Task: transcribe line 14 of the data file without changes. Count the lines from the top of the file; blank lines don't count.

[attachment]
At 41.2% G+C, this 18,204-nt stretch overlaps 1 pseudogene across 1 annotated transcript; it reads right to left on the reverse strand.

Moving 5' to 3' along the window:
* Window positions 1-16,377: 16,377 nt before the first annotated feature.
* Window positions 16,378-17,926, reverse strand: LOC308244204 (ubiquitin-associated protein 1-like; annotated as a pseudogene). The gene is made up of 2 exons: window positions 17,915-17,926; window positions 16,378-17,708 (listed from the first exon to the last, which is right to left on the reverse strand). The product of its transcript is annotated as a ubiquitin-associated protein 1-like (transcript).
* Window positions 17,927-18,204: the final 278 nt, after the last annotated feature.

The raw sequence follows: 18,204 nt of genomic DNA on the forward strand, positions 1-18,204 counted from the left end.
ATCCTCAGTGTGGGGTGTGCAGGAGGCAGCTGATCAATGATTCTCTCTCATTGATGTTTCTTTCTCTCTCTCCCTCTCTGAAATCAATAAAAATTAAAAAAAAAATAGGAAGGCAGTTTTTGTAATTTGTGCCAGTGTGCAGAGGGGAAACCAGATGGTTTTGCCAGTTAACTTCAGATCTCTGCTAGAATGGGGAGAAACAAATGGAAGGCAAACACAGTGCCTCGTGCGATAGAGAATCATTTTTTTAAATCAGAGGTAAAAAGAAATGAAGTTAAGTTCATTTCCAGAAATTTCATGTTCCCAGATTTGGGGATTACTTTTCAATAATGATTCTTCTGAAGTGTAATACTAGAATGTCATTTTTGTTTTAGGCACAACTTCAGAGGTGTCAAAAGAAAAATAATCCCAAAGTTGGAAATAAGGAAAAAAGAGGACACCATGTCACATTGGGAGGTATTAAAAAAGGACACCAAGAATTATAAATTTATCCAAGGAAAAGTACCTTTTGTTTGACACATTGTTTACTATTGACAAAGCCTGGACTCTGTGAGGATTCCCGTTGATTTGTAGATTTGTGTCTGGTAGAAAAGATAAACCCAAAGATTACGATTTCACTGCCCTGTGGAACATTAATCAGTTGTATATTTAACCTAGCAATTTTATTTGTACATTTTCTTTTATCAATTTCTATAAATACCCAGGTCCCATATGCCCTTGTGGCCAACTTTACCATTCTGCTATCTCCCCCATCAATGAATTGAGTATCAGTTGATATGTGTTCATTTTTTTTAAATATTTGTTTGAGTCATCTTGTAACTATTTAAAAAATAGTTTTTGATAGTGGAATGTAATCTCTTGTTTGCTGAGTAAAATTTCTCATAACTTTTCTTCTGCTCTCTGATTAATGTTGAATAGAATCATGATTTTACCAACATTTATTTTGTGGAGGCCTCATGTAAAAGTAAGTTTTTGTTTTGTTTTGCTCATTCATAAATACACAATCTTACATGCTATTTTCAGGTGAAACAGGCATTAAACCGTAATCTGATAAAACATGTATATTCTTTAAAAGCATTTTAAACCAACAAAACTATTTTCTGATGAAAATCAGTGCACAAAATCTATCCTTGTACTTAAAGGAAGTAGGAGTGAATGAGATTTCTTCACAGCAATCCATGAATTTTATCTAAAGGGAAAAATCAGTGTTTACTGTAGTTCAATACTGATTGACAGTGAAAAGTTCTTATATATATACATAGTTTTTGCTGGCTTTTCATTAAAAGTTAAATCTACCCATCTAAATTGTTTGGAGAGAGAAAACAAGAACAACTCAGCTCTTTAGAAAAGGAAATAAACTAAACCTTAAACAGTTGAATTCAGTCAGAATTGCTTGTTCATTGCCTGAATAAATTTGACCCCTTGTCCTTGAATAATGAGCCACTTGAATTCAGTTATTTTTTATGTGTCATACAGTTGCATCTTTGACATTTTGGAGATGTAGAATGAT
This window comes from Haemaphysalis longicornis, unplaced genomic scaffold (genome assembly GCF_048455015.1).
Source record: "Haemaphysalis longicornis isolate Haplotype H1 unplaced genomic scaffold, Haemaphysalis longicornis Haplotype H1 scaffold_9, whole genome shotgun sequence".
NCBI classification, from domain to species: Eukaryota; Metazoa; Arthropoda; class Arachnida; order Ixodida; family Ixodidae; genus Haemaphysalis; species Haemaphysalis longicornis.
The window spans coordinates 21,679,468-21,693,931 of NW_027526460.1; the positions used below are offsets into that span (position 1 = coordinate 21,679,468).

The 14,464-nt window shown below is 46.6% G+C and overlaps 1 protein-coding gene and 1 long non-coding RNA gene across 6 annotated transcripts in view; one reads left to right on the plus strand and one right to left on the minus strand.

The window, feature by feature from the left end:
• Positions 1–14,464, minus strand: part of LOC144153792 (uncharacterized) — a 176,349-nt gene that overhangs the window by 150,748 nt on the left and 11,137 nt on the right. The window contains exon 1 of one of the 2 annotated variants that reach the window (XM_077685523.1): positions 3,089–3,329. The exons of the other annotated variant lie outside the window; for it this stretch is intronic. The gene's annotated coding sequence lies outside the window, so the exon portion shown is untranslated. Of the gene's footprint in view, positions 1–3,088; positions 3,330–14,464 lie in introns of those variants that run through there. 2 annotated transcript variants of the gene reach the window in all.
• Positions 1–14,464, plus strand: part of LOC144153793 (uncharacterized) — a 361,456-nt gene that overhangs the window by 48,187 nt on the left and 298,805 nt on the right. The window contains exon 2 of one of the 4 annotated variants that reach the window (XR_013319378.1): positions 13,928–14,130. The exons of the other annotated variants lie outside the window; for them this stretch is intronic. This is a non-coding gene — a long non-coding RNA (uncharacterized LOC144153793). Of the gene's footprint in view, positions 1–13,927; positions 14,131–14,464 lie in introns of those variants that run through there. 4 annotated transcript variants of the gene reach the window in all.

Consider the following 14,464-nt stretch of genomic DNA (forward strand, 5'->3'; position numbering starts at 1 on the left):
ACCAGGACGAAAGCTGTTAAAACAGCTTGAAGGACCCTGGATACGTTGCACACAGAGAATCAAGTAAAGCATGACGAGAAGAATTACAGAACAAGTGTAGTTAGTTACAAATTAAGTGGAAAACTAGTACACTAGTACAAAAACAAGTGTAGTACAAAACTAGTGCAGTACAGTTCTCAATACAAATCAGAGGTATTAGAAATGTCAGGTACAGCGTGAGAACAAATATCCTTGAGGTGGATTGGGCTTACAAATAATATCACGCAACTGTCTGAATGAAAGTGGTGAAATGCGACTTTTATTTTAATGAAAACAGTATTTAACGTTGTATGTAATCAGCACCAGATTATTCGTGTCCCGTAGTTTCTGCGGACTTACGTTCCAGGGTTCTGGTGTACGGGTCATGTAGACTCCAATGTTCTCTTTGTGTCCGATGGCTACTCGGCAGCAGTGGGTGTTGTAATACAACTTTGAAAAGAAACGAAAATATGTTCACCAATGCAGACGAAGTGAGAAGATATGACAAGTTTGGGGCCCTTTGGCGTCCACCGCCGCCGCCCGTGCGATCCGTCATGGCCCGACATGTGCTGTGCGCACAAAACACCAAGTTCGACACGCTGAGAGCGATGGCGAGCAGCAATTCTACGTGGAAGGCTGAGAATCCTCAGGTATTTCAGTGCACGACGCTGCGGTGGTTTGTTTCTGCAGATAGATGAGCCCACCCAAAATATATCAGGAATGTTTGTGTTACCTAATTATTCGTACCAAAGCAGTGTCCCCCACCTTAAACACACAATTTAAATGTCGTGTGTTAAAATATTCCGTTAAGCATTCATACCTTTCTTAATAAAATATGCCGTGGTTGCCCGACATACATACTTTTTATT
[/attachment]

• Positions 1–14,464, minus strand: part of LOC144153792 (uncharacterized) — a 176,349-nt gene that overhangs the window by 150,748 nt on the left and 11,137 nt on the right. The window contains exon 1 of one of the 2 annotated variants that reach the window (XM_077685523.1): positions 3,089–3,329. The exons of the other annotated variant lie outside the window; for it this stretch is intronic. The gene's annotated coding sequence lies outside the window, so the exon portion shown is untranslated. Of the gene's footprint in view, positions 1–3,088; positions 3,330–14,464 lie in introns of those variants that run through there. 2 annotated transcript variants of the gene reach the window in all.